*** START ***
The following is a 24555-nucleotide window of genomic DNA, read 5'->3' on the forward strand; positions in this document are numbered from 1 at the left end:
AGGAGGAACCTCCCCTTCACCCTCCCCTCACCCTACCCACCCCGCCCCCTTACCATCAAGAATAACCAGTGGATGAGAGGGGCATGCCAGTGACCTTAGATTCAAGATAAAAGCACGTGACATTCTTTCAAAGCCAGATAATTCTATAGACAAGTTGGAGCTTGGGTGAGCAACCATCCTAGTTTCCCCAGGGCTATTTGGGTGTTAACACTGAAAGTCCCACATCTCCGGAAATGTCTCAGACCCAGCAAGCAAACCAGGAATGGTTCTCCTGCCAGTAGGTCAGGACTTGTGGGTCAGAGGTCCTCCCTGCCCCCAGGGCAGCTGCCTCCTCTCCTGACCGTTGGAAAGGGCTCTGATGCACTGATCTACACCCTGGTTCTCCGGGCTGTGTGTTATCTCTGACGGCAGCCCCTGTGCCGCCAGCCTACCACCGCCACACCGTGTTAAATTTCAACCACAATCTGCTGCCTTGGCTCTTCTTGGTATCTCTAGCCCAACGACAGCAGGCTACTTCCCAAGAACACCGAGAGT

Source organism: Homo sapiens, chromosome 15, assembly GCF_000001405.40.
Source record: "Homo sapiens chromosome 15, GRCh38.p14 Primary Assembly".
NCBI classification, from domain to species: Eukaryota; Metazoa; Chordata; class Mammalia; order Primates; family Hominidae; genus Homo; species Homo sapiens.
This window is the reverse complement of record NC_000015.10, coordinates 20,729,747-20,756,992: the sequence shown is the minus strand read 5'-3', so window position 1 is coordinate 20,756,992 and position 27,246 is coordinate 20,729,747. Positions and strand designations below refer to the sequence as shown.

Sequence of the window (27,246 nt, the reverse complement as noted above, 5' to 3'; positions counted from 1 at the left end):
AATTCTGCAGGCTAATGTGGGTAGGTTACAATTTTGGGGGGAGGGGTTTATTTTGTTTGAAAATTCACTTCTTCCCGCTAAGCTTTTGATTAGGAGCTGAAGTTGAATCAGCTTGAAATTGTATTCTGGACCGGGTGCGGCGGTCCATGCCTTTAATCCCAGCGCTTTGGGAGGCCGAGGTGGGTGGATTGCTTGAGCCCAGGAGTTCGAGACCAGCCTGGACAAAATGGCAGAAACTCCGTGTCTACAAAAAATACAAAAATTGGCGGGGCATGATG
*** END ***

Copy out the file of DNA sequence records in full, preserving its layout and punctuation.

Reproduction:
The following is a 24555-nucleotide window of genomic DNA, read 5'->3' on the forward strand; positions in this document are numbered from 1 at the left end:
AGGAGGAACCTCCCCTTCACCCTCCCCTCACCCTACCCACCCCGCCCCCTTACCATCAAGAATAACCAGTGGATGAGAGGGGCATGCCAGTGACCTTAGATTCAAGATAAAAGCACGTGACATTCTTTCAAAGCCAGATAATTCTATAGACAAGTTGGAGCTTGGGTGAGCAACCATCCTAGTTTCCCCAGGGCTATTTGGGTGTTAACACTGAAAGTCCCACATCTCCGGAAATGTCTCAGACCCAGCAAGCAAACCAGGAATGGTTCTCCTGCCAGTAGGTCAGGACTTGTGGGTCAGAGGTCCTCCCTGCCCCCAGGGCAGCTGCCTCCTCTCCTGACCGTTGGAAAGGGCTCTGATGCACTGATCTACACCCTGGTTCTCCGGGCTGTGTGTTATCTCTGACGGCAGCCCCTGTGCCGCCAGCCTACCACCGCCACACCGTGTTAAATTTCAACCACAATCTGCTGCCTTGGCTCTTCTTGGTATCTCTAGCCCAACGACAGCAGGCTACTTCCCAAGAACACCGAGAGT

Source organism: Homo sapiens, chromosome 15, assembly GCF_000001405.40.
Source record: "Homo sapiens chromosome 15, GRCh38.p14 Primary Assembly".
NCBI classification, from domain to species: Eukaryota; Metazoa; Chordata; class Mammalia; order Primates; family Hominidae; genus Homo; species Homo sapiens.
This window is the reverse complement of record NC_000015.10, coordinates 20,729,747-20,756,992: the sequence shown is the minus strand read 5'-3', so window position 1 is coordinate 20,756,992 and position 27,246 is coordinate 20,729,747. Positions and strand designations below refer to the sequence as shown.

Sequence of the window (27,246 nt, the reverse complement as noted above, 5' to 3'; positions counted from 1 at the left end):
AATTCTGCAGGCTAATGTGGGTAGGTTACAATTTTGGGGGGAGGGGTTTATTTTGTTTGAAAATTCACTTCTTCCCGCTAAGCTTTTGATTAGGAGCTGAAGTTGAATCAGCTTGAAATTGTATTCTGGACCGGGTGCGGCGGTCCATGCCTTTAATCCCAGCGCTTTGGGAGGCCGAGGTGGGTGGATTGCTTGAGCCCAGGAGTTCGAGACCAGCCTGGACAAAATGGCAGAAACTCCGTGTCTACAAAAAATACAAAAATTGGCGGGGCATGATG